My friends remind me not to complain and of course they are correct.  As anyone will tell you, all you can do is accept and move on.  That coupled with the fact that there is still so much that I can do – keeps me mindful of the fact that I am very lucky.

You have heard or read TJ say over and over again about living your life to the fullest, despite limitations or disabilities,  and of course he is right.  He has lived his disability day in and day out for over 26 years and will continue to live it for as long as he is around.

As a parent, I can tell you I can not ever remember hearing him bitch or complain.  Not once has he become distraught or depressed because of his disability.

He is the model that I try to emulate as I try to cope with going from TAB to a person with a disability.  I am always mindful of his continuing struggle and his continuing acceptance in the face of odds that I am not sure I could handle.

The message is simple, we move on and deal with any disabilities or problems that come our way.  At times we may falter or feel sorry for ourselves.  So we find a model or models that help to keep us straight, keep us from feeling sorry for ourselves.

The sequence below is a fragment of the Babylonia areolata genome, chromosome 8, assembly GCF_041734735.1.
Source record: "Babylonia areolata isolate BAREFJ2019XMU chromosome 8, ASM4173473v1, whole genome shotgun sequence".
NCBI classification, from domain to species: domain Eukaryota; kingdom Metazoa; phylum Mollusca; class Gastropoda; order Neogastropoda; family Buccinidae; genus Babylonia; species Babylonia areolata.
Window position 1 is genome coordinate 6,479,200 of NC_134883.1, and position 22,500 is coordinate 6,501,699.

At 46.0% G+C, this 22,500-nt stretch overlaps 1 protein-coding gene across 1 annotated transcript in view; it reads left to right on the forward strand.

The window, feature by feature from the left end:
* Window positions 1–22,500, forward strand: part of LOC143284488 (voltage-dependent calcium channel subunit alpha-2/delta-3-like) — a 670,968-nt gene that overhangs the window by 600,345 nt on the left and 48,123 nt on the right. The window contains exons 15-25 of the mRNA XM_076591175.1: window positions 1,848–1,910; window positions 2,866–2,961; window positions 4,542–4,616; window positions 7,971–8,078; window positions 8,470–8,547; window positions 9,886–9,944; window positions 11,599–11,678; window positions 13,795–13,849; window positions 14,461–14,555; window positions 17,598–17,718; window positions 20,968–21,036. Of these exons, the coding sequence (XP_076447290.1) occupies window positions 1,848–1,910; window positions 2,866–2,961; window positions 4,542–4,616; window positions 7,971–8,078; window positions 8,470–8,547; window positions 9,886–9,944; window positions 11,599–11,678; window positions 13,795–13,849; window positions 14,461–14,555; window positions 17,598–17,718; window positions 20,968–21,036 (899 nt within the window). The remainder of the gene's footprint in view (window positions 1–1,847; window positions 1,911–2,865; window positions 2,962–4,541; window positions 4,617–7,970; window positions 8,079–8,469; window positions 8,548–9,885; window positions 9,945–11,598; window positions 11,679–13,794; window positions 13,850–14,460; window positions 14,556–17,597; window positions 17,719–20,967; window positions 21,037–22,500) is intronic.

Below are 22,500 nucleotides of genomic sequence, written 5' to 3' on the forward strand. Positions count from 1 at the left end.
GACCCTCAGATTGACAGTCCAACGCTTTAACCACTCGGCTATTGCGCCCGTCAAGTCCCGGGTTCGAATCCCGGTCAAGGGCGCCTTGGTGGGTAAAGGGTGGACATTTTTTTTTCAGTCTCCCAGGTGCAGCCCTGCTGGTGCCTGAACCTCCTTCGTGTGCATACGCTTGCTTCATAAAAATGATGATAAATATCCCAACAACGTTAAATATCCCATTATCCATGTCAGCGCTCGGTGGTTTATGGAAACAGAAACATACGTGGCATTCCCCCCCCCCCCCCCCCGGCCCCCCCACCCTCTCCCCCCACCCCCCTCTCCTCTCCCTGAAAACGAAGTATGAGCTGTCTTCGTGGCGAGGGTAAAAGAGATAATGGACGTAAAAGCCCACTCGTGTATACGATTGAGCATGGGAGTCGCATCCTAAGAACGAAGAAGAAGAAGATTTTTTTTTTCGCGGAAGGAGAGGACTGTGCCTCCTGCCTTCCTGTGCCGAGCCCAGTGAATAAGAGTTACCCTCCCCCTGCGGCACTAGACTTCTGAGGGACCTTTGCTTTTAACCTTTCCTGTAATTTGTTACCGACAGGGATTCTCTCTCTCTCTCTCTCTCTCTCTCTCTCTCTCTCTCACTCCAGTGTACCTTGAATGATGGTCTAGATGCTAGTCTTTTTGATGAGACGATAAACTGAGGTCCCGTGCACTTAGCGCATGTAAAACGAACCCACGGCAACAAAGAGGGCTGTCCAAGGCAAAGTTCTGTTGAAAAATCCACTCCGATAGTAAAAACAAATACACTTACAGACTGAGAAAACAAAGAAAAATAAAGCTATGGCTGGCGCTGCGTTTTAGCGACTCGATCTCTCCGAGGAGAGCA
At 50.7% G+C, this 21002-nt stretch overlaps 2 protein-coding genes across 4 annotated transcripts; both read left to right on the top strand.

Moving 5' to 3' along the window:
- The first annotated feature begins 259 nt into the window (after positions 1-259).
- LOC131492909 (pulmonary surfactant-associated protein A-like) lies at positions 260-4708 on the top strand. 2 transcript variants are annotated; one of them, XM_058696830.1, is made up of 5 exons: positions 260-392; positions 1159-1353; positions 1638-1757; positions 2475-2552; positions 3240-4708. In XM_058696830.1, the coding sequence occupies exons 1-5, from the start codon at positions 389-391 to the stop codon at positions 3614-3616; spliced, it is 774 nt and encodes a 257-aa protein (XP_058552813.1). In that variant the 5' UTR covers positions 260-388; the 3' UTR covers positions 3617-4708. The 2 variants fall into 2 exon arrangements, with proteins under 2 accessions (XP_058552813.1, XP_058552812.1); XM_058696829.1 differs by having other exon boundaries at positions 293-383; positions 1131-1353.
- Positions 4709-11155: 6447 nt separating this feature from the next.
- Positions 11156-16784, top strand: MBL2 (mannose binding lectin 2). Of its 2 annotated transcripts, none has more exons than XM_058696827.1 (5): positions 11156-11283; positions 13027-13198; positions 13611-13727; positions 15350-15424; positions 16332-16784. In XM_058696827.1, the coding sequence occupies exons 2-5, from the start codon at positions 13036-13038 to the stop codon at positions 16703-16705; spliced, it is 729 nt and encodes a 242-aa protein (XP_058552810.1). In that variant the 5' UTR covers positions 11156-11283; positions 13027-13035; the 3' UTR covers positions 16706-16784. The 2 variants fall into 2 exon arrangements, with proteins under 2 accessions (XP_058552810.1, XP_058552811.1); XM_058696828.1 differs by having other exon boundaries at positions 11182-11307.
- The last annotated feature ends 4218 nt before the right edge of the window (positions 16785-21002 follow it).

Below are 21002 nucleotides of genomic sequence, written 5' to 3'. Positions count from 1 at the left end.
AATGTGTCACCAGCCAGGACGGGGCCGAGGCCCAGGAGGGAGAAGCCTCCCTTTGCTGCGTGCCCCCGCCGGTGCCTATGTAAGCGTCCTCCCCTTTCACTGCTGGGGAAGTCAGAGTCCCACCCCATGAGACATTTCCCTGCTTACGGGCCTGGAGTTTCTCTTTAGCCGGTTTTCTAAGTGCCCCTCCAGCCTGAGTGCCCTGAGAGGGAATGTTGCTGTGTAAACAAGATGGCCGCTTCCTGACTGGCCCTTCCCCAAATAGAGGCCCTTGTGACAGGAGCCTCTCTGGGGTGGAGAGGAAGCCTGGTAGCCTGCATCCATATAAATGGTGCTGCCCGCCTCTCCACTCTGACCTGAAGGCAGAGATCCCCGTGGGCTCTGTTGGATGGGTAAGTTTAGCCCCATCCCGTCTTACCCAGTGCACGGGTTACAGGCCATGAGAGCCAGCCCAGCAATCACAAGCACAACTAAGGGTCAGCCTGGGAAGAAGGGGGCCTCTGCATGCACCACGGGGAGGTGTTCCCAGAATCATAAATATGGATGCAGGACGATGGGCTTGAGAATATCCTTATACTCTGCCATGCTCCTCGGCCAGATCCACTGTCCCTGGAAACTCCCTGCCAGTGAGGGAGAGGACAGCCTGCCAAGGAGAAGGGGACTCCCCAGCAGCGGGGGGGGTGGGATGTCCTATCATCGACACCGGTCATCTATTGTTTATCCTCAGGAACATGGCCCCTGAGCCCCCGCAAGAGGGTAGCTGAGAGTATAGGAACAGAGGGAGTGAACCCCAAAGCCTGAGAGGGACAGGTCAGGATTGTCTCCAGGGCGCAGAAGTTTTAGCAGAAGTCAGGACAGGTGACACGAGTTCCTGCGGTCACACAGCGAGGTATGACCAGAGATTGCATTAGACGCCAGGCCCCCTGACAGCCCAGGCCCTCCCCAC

I am lucky I can look to my son for that inspiration – I can also look to so many others I have met in my work and advocacy with persons who have disabilities.  I look to TJ, Heather, Manyvonne, Ian, Michelle, Linda, and so many more.  I remember how they persevere and keep living their lives as  best they can.  And at times live their lives better than they can, even though that may not seem possible.  But it is true.





This Is Not A Charity Case

NOTE:  This is a guest blog by a good friend.  Judy Owen owner of Opportunity Works, Inc. a Florida based full-service staffing company that brings a motivated and diverse workforce to our customers. Our focus on employing people with disabilities brings value and diversity to the workforce of our customers like no one else. Contact us today to learn how we can help complete your team.

Judy is also a regular blogger on Forbes.  Here is a link to her Forbes blog.

We are delighted to have our friend Judy as a guest blogger.  Thank you Judy.